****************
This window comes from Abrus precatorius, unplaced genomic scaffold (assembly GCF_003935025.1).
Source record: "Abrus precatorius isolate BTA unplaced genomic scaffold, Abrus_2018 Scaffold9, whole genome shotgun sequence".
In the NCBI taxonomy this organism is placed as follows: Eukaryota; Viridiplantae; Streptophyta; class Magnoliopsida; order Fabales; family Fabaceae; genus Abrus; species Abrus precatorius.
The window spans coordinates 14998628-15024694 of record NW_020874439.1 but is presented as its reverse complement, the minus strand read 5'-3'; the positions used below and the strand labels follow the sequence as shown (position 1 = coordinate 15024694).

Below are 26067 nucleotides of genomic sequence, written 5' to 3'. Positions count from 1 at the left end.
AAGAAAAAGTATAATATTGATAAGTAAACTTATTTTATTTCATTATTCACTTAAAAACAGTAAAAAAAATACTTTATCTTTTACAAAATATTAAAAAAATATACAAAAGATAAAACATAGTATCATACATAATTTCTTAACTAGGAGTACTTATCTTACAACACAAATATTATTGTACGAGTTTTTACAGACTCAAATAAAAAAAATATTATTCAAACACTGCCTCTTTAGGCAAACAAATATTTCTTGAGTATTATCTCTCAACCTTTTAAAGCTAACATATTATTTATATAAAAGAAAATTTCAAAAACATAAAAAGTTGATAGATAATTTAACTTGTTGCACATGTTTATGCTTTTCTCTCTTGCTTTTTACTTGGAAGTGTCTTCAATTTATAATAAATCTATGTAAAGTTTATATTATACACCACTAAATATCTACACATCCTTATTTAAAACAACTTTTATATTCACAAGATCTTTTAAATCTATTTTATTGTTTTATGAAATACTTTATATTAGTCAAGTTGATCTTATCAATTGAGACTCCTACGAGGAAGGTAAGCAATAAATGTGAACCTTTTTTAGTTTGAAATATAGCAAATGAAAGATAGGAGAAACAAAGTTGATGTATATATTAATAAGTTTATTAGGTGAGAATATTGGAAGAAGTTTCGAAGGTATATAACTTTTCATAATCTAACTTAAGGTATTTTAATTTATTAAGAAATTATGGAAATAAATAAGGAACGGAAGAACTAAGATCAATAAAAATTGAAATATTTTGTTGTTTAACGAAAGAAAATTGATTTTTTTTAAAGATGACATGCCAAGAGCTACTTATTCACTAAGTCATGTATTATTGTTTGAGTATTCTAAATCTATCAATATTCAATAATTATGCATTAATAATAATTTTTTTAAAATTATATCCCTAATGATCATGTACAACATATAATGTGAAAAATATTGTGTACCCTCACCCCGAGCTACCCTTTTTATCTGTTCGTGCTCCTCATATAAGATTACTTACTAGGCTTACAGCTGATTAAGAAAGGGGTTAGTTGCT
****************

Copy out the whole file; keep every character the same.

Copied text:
This window comes from Abrus precatorius, unplaced genomic scaffold (assembly GCF_003935025.1).
Source record: "Abrus precatorius isolate BTA unplaced genomic scaffold, Abrus_2018 Scaffold9, whole genome shotgun sequence".
In the NCBI taxonomy this organism is placed as follows: Eukaryota; Viridiplantae; Streptophyta; class Magnoliopsida; order Fabales; family Fabaceae; genus Abrus; species Abrus precatorius.
The window spans coordinates 14998628-15024694 of record NW_020874439.1 but is presented as its reverse complement, the minus strand read 5'-3'; the positions used below and the strand labels follow the sequence as shown (position 1 = coordinate 15024694).

Below are 26067 nucleotides of genomic sequence, written 5' to 3'. Positions count from 1 at the left end.
AAGAAAAAGTATAATATTGATAAGTAAACTTATTTTATTTCATTATTCACTTAAAAACAGTAAAAAAAATACTTTATCTTTTACAAAATATTAAAAAAATATACAAAAGATAAAACATAGTATCATACATAATTTCTTAACTAGGAGTACTTATCTTACAACACAAATATTATTGTACGAGTTTTTACAGACTCAAATAAAAAAAATATTATTCAAACACTGCCTCTTTAGGCAAACAAATATTTCTTGAGTATTATCTCTCAACCTTTTAAAGCTAACATATTATTTATATAAAAGAAAATTTCAAAAACATAAAAAGTTGATAGATAATTTAACTTGTTGCACATGTTTATGCTTTTCTCTCTTGCTTTTTACTTGGAAGTGTCTTCAATTTATAATAAATCTATGTAAAGTTTATATTATACACCACTAAATATCTACACATCCTTATTTAAAACAACTTTTATATTCACAAGATCTTTTAAATCTATTTTATTGTTTTATGAAATACTTTATATTAGTCAAGTTGATCTTATCAATTGAGACTCCTACGAGGAAGGTAAGCAATAAATGTGAACCTTTTTTAGTTTGAAATATAGCAAATGAAAGATAGGAGAAACAAAGTTGATGTATATATTAATAAGTTTATTAGGTGAGAATATTGGAAGAAGTTTCGAAGGTATATAACTTTTCATAATCTAACTTAAGGTATTTTAATTTATTAAGAAATTATGGAAATAAATAAGGAACGGAAGAACTAAGATCAATAAAAATTGAAATATTTTGTTGTTTAACGAAAGAAAATTGATTTTTTTTAAAGATGACATGCCAAGAGCTACTTATTCACTAAGTCATGTATTATTGTTTGAGTATTCTAAATCTATCAATATTCAATAATTATGCATTAATAATAATTTTTTTAAAATTATATCCCTAATGATCATGTACAACATATAATGTGAAAAATATTGTGTACCCTCACCCCGAGCTACCCTTTTTATCTGTTCGTGCTCCTCATATAAGATTACTTACTAGGCTTACAGCTGATTAAGAAAGGGGTTAGTTGCT